Start a business in Canada

If you have experience in starting or managing a business in another country, you may want to consider starting a business in Canada. Running a business in Canada takes the same kinds of skills, talents and attitudes that are needed anywhere. But every country is different and Canada is no exception. We have different laws, practices and customs. For example we have our own laws protecting labour, consumers and the environment. We have our own banking, investment and insurance laws and practices.

Depending on your plans and business model, you may need to incorporate (provincial) and get a business permit and license (municipal).

Canada is known around the world as a safe place to do business. Government corruption is almost non-existent. You need not be concerned that you will be asked for a bribe when you do business with an level of government. There are several kinds of legal business contracts to help ensure honest business transactions. There are civil litigation laws and courts to deal with infractions of those agreements. Depending on the kind of business you are proposing, you may need to find a lawyer to help with incorporation or to draft legal agreements.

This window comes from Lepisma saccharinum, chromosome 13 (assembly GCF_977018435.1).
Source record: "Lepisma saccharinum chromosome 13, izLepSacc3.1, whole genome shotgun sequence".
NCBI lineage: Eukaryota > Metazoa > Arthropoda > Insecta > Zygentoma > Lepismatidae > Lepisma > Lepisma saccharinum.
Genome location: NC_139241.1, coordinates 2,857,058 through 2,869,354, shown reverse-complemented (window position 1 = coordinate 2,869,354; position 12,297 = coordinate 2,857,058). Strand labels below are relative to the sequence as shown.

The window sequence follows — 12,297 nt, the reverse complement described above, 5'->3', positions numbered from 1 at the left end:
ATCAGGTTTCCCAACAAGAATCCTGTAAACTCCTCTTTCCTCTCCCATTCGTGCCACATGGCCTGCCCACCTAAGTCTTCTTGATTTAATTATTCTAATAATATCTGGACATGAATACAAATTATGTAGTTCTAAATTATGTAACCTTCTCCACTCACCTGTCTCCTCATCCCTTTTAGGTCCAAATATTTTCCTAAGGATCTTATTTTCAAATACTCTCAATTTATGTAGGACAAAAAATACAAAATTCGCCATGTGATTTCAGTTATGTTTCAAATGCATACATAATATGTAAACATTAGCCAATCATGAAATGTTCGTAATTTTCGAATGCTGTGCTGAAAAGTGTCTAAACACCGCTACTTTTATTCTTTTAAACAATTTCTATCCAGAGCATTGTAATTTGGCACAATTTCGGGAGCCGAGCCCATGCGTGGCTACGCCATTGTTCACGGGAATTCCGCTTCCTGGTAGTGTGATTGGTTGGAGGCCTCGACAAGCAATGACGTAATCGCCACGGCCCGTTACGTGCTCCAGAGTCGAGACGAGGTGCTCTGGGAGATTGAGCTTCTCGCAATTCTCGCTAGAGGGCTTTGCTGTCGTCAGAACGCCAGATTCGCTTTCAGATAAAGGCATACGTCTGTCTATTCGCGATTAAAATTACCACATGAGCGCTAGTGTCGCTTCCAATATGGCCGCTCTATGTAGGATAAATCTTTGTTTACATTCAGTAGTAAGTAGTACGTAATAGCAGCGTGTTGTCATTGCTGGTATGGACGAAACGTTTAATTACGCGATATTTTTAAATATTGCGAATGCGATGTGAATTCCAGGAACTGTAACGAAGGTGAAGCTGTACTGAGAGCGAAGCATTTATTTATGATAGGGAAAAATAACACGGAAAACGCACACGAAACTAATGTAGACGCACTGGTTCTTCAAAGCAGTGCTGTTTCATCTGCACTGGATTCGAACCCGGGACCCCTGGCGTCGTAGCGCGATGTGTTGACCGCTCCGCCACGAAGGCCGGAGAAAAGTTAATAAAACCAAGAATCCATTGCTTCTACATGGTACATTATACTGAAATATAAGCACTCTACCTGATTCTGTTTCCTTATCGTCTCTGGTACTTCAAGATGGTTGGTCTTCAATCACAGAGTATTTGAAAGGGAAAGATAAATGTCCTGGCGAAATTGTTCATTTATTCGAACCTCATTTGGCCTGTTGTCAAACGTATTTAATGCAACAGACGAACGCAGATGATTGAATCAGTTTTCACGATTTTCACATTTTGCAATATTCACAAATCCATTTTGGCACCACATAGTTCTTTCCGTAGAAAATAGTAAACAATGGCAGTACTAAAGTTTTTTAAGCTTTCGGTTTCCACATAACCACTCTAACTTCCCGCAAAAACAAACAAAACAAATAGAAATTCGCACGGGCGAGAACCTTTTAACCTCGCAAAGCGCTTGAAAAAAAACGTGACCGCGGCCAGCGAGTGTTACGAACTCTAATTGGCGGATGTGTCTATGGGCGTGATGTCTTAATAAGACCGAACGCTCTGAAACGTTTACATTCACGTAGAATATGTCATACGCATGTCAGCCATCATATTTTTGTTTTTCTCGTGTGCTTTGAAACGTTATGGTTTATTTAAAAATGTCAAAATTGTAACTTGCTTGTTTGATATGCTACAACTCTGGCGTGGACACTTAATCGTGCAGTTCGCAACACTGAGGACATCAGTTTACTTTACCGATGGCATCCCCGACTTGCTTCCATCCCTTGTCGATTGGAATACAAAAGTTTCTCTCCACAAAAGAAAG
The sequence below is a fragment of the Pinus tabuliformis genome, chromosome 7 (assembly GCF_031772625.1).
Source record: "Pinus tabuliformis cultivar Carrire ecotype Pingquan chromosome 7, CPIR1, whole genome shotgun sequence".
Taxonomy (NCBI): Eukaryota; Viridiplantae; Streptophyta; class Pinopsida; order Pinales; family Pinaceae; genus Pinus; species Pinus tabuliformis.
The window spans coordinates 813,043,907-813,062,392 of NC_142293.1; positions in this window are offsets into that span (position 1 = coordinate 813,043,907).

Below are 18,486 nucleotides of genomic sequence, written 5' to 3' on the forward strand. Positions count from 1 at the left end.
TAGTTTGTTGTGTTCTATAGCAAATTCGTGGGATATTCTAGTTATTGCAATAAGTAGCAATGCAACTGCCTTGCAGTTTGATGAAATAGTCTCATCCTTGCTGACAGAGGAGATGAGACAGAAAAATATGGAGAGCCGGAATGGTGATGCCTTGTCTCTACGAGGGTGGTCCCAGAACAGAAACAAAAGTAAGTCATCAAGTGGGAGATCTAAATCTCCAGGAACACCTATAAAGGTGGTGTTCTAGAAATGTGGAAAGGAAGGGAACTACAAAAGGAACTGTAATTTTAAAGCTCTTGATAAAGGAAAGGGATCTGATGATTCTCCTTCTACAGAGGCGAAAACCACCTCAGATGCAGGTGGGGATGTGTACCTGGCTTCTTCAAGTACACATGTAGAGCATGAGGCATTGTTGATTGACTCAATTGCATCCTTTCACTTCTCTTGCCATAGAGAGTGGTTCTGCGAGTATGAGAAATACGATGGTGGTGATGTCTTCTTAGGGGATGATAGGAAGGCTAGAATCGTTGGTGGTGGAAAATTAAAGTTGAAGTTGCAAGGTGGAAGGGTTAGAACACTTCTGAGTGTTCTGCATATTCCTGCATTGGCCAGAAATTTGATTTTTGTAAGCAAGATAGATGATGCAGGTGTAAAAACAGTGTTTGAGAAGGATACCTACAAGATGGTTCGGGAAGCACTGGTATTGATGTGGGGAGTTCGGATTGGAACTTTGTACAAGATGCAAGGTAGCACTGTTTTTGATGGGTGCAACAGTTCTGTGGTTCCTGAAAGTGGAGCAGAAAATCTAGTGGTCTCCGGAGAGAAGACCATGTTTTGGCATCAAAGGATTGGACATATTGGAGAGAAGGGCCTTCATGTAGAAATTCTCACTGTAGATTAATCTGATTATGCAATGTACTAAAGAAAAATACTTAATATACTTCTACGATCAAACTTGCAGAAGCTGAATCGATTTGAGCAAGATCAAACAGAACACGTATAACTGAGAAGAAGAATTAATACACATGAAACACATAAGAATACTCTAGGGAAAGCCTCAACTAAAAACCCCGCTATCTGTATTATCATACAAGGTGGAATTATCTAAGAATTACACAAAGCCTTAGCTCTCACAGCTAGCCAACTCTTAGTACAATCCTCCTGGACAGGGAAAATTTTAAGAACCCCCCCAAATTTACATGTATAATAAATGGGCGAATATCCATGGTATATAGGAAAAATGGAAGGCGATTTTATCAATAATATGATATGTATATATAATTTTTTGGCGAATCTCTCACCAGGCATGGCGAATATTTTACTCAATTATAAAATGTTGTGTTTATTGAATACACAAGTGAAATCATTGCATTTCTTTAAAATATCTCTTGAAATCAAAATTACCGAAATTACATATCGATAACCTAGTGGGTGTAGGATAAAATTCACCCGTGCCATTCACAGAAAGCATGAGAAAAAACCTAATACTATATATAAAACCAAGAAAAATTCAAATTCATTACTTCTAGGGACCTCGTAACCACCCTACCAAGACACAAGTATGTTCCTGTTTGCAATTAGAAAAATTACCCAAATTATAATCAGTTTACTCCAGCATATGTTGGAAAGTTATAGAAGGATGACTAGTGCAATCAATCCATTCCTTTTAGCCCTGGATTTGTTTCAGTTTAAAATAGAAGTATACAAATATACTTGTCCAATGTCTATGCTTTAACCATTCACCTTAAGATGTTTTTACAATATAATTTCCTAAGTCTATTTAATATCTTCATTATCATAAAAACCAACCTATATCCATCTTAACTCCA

The Canadian marketplace is an interesting mosaic, firmly rooted in natural resources, agriculture and food production, value added processing, construction and services. The Government of Canada makes market data available for anyone. However, you may need professional help in understanding the statistics so you can create a meaningful and viable marketing plan. Fortunately, Wayfinders has members who are marketing professionals.

Businesses need money. There are several ways to raise funds in Canada. You will need to make a good business case for any investors and then implement the plan. Like financing in most countries, it usually begins with a little help from family and friends. That may take the form of loans or shares in the company. Bank loans may be available, but banks are cautious when investing depositor's money in ventures that may be risky. They want to see a business plan, your cash investment, collatoral and especially your 'character'. Other forms of investment may be available including bonds, angel investment and even venture capital.

Corporations Act of Alberta

Canadian Banking

Canadian Insurance

Consumer Protection

Labour Protection

Environmental Protection

 Civil Law

Business Franchises